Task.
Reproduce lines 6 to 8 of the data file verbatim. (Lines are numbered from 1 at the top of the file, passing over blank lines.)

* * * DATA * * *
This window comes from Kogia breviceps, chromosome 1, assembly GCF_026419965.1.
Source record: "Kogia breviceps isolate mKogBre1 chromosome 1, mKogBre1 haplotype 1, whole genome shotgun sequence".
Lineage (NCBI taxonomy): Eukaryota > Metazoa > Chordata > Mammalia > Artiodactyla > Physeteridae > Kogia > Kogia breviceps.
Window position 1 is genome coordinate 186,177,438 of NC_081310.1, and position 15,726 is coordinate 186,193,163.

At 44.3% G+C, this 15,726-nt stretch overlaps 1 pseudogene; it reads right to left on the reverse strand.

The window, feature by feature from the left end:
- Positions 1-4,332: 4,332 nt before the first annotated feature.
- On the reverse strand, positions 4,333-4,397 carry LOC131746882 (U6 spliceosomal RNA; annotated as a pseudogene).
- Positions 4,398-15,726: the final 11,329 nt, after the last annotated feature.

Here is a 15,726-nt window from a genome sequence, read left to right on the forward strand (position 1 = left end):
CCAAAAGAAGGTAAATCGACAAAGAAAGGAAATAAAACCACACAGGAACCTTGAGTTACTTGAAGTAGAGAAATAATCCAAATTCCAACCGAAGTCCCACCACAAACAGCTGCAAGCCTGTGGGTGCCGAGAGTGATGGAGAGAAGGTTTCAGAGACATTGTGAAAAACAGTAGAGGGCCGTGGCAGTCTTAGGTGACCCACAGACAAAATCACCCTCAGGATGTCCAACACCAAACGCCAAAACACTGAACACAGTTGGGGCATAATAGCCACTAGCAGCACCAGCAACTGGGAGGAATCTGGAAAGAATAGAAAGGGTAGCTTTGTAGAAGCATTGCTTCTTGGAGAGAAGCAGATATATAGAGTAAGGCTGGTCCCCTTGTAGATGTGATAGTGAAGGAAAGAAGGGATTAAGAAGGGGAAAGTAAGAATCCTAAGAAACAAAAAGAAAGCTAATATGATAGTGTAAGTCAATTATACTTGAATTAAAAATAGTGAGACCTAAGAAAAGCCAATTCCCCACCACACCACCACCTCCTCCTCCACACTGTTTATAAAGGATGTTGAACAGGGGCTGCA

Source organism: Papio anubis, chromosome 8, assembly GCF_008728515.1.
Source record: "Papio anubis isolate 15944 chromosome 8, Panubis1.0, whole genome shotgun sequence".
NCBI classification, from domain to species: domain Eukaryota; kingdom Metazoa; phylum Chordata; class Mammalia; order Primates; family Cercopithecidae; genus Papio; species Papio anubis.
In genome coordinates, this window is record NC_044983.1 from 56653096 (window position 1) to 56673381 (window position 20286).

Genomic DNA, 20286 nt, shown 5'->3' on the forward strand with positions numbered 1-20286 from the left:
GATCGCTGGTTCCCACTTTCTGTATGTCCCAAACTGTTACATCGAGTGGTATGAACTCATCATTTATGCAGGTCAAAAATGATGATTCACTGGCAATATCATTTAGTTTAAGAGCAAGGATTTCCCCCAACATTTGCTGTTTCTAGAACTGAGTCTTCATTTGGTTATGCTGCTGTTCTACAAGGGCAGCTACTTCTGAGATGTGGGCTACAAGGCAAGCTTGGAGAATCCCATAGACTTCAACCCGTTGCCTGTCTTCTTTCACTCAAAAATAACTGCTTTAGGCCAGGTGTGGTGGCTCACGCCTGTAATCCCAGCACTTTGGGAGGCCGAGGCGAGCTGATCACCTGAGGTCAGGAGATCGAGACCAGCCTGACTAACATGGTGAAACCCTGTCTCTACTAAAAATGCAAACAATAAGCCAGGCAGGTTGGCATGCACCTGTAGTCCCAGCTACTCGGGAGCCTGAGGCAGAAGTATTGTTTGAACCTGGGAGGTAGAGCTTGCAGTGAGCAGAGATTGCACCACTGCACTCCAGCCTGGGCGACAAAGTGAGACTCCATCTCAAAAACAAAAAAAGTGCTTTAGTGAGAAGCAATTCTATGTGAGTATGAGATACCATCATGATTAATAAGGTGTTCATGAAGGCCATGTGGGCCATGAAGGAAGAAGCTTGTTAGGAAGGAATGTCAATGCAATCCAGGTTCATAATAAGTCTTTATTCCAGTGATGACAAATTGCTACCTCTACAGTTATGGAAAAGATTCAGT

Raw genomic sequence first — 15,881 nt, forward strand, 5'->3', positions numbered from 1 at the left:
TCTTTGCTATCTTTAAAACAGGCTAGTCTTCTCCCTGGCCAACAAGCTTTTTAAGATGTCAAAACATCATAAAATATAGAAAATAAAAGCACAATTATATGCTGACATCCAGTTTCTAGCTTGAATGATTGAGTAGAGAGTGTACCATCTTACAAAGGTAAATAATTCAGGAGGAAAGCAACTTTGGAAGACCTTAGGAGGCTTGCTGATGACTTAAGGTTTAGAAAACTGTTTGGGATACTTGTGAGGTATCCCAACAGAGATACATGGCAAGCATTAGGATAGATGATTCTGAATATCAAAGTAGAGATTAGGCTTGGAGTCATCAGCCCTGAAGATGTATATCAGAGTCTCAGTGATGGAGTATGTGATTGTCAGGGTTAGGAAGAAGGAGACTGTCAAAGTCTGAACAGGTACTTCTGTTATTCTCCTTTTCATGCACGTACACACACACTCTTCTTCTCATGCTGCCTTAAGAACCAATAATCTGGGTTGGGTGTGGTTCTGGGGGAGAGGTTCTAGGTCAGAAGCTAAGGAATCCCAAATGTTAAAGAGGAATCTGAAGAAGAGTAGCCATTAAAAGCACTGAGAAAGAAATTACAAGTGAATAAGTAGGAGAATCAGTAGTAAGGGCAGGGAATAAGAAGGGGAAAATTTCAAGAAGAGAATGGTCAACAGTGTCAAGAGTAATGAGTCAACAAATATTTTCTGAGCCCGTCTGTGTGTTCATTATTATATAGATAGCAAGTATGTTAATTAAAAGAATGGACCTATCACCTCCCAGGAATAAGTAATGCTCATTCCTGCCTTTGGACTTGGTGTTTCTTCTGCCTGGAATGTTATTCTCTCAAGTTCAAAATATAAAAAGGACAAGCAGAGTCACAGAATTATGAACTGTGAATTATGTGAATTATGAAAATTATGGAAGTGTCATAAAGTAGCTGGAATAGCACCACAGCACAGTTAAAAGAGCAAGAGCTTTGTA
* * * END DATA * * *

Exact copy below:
The window, feature by feature from the left end:
- Positions 1-4,332: 4,332 nt before the first annotated feature.
- On the reverse strand, positions 4,333-4,397 carry LOC131746882 (U6 spliceosomal RNA; annotated as a pseudogene).